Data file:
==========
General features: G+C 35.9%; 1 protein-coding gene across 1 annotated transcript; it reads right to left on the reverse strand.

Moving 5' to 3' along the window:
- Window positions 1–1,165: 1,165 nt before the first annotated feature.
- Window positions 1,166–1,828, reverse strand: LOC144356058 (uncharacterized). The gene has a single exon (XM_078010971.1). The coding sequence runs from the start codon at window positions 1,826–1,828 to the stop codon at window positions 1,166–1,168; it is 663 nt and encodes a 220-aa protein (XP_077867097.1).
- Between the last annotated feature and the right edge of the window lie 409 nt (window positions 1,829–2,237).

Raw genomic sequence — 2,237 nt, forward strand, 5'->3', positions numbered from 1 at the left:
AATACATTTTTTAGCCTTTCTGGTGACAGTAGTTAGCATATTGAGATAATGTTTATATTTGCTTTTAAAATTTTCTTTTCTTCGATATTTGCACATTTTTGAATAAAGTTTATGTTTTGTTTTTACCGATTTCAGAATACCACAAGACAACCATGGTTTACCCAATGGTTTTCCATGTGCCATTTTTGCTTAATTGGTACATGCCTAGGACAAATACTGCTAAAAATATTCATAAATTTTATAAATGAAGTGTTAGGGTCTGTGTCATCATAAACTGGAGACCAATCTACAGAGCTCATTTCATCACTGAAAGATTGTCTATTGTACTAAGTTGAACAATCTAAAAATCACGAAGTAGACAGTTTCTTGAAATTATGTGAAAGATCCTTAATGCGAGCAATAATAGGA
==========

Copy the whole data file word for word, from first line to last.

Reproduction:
General features: G+C 35.9%; 1 protein-coding gene across 1 annotated transcript; it reads right to left on the reverse strand.

Moving 5' to 3' along the window:
- Window positions 1–1,165: 1,165 nt before the first annotated feature.
- Window positions 1,166–1,828, reverse strand: LOC144356058 (uncharacterized). The gene has a single exon (XM_078010971.1). The coding sequence runs from the start codon at window positions 1,826–1,828 to the stop codon at window positions 1,166–1,168; it is 663 nt and encodes a 220-aa protein (XP_077867097.1).
- Between the last annotated feature and the right edge of the window lie 409 nt (window positions 1,829–2,237).

Raw genomic sequence — 2,237 nt, forward strand, 5'->3', positions numbered from 1 at the left:
AATACATTTTTTAGCCTTTCTGGTGACAGTAGTTAGCATATTGAGATAATGTTTATATTTGCTTTTAAAATTTTCTTTTCTTCGATATTTGCACATTTTTGAATAAAGTTTATGTTTTGTTTTTACCGATTTCAGAATACCACAAGACAACCATGGTTTACCCAATGGTTTTCCATGTGCCATTTTTGCTTAATTGGTACATGCCTAGGACAAATACTGCTAAAAATATTCATAAATTTTATAAATGAAGTGTTAGGGTCTGTGTCATCATAAACTGGAGACCAATCTACAGAGCTCATTTCATCACTGAAAGATTGTCTATTGTACTAAGTTGAACAATCTAAAAATCACGAAGTAGACAGTTTCTTGAAATTATGTGAAAGATCCTTAATGCGAGCAATAATAGGA